The European Research Council Starting Grant Project “Diasporas and Contested Sovereignty” is Organizing an Academic Workshop: MIGRANTS’ AND DIASPORA RESPONSES TO THE RISE OF RIGHT-WING POPULISM
Organized by Dr. Ben Margulies, Post-doctoral Research Fellow and Dr. Maria Koinova, Reader in International Relations and PI for the ERC Starting Grant Project “Diasporas and Contested Sovereignty” on 26 September, 2017 at Warwick University in London
Radical right populism, anti-immigration sentiments, and post-truth politics have recently gained momentum at an unprecedented pace in liberal democracies. Populist and radical right parties have been among the most studied in Europe during the past decade. Much of this research has focused on: 1) who votes for populist and radical right parties? 2) what discourses and policy positions do such parties adopt? and 3) what is their impact upon positions taken by rival parties and national governments? In 2016-2017, studies started to incorporate further political dynamics related to Brexit in the UK, and the political win of Trump in the United States. However, very little is known about how migrants and diasporas respond to the challenges posed by right-wing populism, anti-immigration mobilizations and what Mudde (2007) calls “nativism.”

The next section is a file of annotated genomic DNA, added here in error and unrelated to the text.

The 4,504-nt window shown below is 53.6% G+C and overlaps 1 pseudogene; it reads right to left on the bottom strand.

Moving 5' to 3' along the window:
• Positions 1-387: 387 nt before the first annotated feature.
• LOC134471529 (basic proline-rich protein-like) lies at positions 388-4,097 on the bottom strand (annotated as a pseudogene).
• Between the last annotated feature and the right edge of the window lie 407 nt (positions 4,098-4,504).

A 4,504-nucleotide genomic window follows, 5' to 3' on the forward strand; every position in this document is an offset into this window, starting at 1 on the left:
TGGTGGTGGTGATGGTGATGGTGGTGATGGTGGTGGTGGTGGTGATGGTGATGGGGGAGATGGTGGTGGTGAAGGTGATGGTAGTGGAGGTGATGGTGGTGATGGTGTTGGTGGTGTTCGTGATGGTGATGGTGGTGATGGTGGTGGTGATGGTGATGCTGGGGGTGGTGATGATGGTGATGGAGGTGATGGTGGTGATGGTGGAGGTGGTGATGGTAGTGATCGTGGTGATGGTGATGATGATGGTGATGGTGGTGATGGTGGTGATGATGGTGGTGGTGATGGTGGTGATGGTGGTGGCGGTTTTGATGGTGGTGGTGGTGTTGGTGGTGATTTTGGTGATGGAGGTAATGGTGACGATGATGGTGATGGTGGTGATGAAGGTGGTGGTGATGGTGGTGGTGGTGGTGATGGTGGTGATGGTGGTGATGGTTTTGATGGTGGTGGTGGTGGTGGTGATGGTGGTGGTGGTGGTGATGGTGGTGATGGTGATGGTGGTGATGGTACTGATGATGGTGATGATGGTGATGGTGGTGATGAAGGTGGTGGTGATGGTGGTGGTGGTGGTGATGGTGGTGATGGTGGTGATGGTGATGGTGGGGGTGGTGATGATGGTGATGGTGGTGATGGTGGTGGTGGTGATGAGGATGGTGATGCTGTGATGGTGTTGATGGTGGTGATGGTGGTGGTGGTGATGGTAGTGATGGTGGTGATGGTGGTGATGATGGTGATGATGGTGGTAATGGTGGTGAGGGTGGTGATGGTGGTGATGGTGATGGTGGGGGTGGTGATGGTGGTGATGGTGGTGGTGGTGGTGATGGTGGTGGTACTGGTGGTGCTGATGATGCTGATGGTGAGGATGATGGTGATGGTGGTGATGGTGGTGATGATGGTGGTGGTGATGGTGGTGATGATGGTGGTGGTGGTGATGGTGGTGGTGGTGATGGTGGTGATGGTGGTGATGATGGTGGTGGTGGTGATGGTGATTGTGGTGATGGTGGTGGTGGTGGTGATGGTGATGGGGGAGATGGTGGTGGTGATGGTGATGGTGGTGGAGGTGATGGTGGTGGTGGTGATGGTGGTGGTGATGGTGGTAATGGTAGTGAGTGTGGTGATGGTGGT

This workshop seeks to address questions related to mobilization among migrants and refugee-based diasporas. Are certain migrant and diaspora groups experiencing more vulnerability than others? How do they mobilize – or do not mobilize – to respond, counter or pre-empt radical right populist parties and movements and their public messages? How do migrants and diasporas find domestic and international allies, including political parties, civil society, other migrants’ institutions, and international organizations? Has the rise of radical-right populism encouraged or discouraged voter turnout among diaspora populations? Has it made other modes of activism more attractive or pressing (eg. petitioning, protesting)? Do radical-right parties themselves appeal to certain migrant and diaspora groups to form coalitions against other groups? How do national and local contexts shape migrant and diaspora engagement with radical-right populist opponents?
This one-day workshop seeks to address such questions. The workshop will take place on 26 September, 2017 in the Warwick University offices in London. If you are interested to participate, please send a paper abstract of max. 300 words by 25 May, 2017 to Dr. Ben Margulies (firstname.lastname@example.org) and Dr. Maria Koinova (email@example.com).
The abstract needs to address: the research question, central hypothesis/argument, theoretical framework in which the research is embedded, methodology and empirical cases. The “Diasporas and Contested Sovereignty” Project is open to different theoretical approaches and methodologies, including the use of multi-methods research. The organizers will decide over the selected abstracts by 31 May, 2017. Limited financial support will be available. Selected papers will be invited for a special edited issue in an ISI-ranked journal.